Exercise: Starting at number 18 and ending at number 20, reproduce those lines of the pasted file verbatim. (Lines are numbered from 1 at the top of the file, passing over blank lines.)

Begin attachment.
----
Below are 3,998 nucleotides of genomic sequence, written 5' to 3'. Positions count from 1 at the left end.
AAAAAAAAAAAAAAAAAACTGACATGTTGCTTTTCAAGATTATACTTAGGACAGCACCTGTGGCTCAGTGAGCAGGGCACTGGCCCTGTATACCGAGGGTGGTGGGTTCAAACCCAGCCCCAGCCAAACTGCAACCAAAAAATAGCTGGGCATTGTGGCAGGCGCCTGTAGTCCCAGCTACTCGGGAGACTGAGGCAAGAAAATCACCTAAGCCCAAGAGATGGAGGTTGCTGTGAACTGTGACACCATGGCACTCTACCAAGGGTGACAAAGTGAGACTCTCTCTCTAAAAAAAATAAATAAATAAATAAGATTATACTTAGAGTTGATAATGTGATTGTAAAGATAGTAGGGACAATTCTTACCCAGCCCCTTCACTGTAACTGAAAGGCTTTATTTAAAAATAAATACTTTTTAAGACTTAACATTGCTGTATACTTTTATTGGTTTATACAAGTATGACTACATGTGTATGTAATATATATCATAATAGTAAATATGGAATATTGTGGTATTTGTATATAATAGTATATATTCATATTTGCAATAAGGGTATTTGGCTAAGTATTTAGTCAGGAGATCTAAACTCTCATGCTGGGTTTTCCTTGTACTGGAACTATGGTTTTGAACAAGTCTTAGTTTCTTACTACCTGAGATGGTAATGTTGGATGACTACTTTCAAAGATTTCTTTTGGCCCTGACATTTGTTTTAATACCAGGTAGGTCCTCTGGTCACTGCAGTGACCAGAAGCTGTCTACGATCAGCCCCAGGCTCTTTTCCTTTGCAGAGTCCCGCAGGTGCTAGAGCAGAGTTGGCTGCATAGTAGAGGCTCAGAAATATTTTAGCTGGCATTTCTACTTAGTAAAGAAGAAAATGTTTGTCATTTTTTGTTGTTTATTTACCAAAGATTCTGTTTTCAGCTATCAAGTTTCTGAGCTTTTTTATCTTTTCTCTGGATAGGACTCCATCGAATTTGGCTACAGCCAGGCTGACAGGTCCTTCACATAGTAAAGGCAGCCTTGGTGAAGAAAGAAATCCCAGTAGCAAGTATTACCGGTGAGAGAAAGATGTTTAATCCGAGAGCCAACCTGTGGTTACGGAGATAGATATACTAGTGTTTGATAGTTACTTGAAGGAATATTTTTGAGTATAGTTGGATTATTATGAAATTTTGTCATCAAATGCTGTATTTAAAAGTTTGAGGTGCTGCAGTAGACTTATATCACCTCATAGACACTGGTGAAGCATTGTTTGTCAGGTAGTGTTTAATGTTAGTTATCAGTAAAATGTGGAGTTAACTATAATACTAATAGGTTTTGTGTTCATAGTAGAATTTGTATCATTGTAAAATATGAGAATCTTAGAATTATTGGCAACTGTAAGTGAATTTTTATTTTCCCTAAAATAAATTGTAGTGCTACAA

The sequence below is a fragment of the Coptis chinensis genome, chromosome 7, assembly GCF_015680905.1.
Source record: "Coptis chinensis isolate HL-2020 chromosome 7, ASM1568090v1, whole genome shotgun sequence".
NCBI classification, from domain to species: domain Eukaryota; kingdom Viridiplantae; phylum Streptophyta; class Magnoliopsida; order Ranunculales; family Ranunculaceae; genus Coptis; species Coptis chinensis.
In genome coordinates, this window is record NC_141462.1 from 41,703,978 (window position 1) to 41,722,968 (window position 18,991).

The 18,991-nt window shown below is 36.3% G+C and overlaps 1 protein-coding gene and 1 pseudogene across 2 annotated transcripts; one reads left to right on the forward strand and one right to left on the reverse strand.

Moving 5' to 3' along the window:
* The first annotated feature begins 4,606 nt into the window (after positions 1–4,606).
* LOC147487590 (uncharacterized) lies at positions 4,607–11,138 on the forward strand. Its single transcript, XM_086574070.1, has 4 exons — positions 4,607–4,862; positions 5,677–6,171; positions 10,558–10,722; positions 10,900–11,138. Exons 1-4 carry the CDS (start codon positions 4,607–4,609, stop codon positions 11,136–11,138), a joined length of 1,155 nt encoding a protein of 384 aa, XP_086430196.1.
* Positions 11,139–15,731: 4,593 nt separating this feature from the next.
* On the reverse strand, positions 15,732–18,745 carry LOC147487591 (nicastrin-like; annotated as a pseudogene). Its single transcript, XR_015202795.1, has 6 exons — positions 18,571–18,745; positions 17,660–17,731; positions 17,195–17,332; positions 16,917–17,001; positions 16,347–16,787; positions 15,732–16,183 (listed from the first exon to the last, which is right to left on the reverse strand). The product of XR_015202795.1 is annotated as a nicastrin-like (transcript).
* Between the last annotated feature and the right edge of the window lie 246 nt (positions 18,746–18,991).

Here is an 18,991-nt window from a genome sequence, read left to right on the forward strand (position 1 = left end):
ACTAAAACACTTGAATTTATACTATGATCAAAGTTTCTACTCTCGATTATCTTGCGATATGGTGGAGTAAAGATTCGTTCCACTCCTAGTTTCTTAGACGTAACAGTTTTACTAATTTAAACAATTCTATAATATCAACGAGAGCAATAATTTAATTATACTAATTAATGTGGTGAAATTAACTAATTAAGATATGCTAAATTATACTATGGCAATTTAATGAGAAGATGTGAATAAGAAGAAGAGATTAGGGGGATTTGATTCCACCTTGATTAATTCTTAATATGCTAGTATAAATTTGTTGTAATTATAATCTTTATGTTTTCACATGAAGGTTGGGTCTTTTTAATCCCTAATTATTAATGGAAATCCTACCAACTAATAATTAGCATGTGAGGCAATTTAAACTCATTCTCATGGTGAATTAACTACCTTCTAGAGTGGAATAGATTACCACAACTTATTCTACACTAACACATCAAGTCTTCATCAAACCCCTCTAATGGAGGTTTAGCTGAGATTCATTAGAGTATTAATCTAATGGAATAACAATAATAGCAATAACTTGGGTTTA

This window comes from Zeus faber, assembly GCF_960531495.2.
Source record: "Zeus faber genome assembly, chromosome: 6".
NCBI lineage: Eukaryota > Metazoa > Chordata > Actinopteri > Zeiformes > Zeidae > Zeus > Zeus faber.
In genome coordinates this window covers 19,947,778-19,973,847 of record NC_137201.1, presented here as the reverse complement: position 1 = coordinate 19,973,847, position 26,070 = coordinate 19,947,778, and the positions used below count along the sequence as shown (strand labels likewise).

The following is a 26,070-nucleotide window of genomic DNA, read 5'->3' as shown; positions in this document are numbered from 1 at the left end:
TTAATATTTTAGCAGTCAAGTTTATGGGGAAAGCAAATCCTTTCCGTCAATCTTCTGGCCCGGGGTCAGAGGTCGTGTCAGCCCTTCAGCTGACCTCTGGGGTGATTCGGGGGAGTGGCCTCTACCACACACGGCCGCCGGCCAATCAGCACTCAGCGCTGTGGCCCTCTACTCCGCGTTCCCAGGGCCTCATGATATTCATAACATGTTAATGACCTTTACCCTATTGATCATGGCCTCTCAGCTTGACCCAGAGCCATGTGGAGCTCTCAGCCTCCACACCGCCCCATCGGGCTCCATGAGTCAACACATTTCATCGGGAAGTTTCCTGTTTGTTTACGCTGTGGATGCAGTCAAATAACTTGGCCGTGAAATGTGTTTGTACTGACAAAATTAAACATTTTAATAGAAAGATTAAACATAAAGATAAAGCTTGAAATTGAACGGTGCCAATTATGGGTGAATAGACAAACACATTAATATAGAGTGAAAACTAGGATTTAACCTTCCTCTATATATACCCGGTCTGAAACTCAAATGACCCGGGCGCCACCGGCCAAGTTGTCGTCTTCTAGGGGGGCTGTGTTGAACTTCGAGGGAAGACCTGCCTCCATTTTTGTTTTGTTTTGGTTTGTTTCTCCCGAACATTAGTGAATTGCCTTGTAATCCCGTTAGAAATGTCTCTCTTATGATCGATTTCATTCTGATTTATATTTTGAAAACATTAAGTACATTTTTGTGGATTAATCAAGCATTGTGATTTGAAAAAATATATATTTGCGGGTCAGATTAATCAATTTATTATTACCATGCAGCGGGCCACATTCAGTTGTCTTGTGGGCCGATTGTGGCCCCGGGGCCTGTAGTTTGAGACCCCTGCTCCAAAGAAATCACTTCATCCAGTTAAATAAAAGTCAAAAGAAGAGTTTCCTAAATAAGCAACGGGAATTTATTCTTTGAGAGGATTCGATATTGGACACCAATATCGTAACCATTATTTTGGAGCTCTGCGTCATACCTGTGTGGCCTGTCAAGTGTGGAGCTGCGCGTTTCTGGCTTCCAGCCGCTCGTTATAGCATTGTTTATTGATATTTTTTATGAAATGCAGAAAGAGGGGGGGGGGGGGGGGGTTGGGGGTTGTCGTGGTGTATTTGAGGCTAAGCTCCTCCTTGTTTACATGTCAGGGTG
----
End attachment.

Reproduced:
NCBI lineage: Eukaryota > Metazoa > Chordata > Actinopteri > Zeiformes > Zeidae > Zeus > Zeus faber.
In genome coordinates this window covers 19,947,778-19,973,847 of record NC_137201.1, presented here as the reverse complement: position 1 = coordinate 19,973,847, position 26,070 = coordinate 19,947,778, and the positions used below count along the sequence as shown (strand labels likewise).

The following is a 26,070-nucleotide window of genomic DNA, read 5'->3' as shown; positions in this document are numbered from 1 at the left end: